How To Make Duritos

I used to see large piles of these dried pasta like shapes, when I went shopping with my grandparents at the local Latino markets.  I had no idea what they were or how they were prepared.  And it wasn't until I married Hubby, that I found out.

They are indeed a dried pasta made from flour called DuritosDuritos are a very popular snack here in Mexico.  Kiddies of all ages love them.  Duritos come in assorted shapes and sizes.  The lighter colored duritos are actually made from potato flour, and once they are cooked, you can really sense the potato flavor.

Duritos are very easy to prepare.  All you have to do is carefully drop them in hot oil.  As soon as they hit the oil, they start to puff up.  Once they're all puffed up, they're done.

In a matter of seconds you can have a delicious snack! 



  • Duritos
  • Vegetable oil (for frying)
  • Lime wedges
  • Bottled Hot Sauce (I recommend Tapatio or Valentina brand)

Heat 1 to 2 cups of vegetable oil in a large skillet over medium high heat.

Carefully drop the duritos into the hot oil.

Remember, the duritos start cooking as soon as they hit the oil. Once they've puffed up, remove them immediately from the oil and place on a paper towel lined plate to drain any excess oil.

Serve as is or top with bottled hot sauce and lime juice.  Enjoy!



They say that the quickest way to a man's heart is through his stomach.  In most cases, it's been proven to be true.  But I also find that it's the easiest way to get my Hubby to do something for me that I don't want to do.

That's where today's recipe comes in.

Hubby loves Enfrijoladas.  There's nothing he wouldn't do to have them.  It reminds me of those commercials, "What would you do for a Klondike bar?"  But with Hubby it's more like "What would you do for an Enfrijolada?"

Enfrijoladas are very similar to Enchiladas, except their made with a creamy bean and roasted chile de arbol salsa. 

As I've mentioned before, I can't handle a lot of heat when it comes to chilies.  So, for this recipe I only used 3 chiles de arbol.  Just enough to give it a nice flavor and very little heat.  Next time I'll add another chile.  If you prefer more heat, go ahead and double the amount of chilies.  Just remember that the flavor of the chile intensifies once it's cooled down.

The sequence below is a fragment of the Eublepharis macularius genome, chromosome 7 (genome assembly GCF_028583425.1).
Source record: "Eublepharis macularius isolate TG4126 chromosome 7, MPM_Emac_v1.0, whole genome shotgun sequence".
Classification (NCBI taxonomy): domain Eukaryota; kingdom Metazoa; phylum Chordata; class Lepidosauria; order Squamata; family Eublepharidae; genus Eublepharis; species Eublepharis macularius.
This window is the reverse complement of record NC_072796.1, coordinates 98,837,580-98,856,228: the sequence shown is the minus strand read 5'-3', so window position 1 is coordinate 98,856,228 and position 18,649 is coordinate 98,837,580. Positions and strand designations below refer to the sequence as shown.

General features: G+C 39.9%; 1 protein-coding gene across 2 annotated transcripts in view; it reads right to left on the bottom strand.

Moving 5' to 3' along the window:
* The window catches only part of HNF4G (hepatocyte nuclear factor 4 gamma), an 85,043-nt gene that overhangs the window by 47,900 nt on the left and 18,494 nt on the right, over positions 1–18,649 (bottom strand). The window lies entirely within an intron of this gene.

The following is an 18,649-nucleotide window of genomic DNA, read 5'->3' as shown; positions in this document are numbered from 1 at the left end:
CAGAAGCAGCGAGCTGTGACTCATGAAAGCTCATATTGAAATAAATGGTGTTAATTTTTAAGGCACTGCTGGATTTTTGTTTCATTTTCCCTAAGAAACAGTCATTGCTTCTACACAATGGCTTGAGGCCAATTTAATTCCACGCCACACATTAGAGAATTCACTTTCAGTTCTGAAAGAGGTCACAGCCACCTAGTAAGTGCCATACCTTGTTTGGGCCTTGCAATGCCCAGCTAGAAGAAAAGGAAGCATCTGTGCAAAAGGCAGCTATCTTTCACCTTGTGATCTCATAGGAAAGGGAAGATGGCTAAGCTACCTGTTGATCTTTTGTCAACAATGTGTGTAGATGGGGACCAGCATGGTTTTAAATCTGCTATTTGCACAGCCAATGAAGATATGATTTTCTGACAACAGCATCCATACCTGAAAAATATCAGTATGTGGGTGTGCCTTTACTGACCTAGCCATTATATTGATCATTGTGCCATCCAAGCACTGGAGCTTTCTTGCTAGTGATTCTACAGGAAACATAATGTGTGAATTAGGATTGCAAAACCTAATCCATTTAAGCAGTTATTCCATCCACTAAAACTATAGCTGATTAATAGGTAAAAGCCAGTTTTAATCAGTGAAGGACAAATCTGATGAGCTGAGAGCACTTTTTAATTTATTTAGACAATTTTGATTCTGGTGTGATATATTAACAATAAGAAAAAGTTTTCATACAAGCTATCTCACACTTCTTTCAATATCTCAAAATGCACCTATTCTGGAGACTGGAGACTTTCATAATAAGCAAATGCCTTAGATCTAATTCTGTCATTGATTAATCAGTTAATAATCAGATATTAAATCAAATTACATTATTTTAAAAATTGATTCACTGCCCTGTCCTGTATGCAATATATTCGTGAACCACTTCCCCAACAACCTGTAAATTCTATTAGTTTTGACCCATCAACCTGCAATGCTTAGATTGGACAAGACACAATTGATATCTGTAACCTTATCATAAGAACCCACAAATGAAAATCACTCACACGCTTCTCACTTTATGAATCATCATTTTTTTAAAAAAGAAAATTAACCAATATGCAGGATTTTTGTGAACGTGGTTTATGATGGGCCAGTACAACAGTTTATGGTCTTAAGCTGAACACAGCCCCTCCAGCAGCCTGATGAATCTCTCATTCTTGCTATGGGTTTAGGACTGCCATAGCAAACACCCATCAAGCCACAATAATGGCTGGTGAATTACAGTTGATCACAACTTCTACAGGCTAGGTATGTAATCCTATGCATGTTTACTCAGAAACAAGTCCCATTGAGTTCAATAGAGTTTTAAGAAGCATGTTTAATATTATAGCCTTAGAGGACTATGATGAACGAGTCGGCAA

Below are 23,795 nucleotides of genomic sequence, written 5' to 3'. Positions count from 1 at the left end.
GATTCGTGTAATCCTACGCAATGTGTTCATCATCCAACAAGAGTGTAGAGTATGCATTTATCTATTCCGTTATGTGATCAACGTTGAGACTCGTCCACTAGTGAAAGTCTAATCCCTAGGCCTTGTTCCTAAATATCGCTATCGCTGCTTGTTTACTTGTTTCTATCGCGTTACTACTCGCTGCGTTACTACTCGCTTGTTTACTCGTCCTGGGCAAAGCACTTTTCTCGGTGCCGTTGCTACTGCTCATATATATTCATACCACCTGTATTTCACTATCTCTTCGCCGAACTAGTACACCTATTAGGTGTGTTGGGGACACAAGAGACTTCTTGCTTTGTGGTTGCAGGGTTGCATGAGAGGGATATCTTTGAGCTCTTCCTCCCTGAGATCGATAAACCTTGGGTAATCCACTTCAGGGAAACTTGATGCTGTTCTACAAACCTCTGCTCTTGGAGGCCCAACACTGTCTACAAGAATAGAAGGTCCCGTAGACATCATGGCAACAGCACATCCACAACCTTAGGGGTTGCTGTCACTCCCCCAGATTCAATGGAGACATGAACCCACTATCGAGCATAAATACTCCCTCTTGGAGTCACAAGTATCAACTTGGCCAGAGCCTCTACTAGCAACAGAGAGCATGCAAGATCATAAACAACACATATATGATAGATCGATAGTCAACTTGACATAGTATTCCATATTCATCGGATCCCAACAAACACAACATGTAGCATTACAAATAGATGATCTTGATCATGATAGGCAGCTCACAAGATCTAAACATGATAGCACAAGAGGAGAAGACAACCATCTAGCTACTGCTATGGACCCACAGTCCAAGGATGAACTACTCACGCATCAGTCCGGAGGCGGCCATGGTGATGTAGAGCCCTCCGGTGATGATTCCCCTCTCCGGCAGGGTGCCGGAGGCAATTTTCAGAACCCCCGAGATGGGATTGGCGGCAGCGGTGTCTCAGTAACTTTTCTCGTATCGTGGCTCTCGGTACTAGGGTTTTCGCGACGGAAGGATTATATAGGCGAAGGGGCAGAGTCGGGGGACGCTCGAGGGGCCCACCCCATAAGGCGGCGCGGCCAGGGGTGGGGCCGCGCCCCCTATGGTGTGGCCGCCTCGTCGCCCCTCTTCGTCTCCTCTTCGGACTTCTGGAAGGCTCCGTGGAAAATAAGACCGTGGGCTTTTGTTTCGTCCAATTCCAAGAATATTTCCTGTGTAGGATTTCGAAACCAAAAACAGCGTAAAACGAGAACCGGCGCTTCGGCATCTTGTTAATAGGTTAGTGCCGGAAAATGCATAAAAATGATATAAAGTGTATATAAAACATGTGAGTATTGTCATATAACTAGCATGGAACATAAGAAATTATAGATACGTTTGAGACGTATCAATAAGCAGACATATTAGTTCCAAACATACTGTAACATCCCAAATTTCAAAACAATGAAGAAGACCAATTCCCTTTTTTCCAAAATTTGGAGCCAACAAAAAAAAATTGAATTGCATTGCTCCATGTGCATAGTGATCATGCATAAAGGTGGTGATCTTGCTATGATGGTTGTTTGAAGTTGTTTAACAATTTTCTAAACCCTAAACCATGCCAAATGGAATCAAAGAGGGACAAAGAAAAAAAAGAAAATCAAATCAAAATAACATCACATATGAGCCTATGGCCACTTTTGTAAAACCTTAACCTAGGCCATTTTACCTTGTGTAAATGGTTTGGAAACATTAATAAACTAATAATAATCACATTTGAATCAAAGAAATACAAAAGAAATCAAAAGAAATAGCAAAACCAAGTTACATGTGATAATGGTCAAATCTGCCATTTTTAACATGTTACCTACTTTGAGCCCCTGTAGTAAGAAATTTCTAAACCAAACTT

• 1 to 1-1/2 pounds of pork shoulder roast, cut in large chunks
  • 1 small onion
  • 1 clove garlic
  • 1 sprig cilantro
  • Arbol chilies
  • 4 cups cooked beans
  • 4 to 5 cups bean broth, water or chicken broth
  • 1 cube chicken bouillon (I use Knorr Suiza)*
  • Corn Tortillas
  • Queso Fresco, crumbled (about 2 cups)
  • Chopped onion (optional)
  • Mexican Crema

Place the pork in a 4-quart saucepan with the onion, garlic and cilantro; season generously with salt and black pepper.  Fill the saucepan with just enough water to cover the meat and bring to a boil over high heat.

When the meat comes to a boil, reduce the heat to medium-low.  With a large spoon, skim off any white foam.  (You don't want a murky broth.)  Cover the saucepan and let the meat simmer until very little water is left in the saucepan and the meat is tender.  (About 90 minutes, depending on your stove.)  Shred the meat and set aside.

Once the meat has finished cooking, toast the chiles de arbol in a comal or small skillet for a couple of minutes or until the chilies turn a dark color.  Remove the stems and seeds.

In a blender, puree the beans, bean broth and chilies until smooth.  IF using beans that you just finished cooking, like I did, remember to cover the top of the blender with a kitchen towel to prevent burns and/or splatters.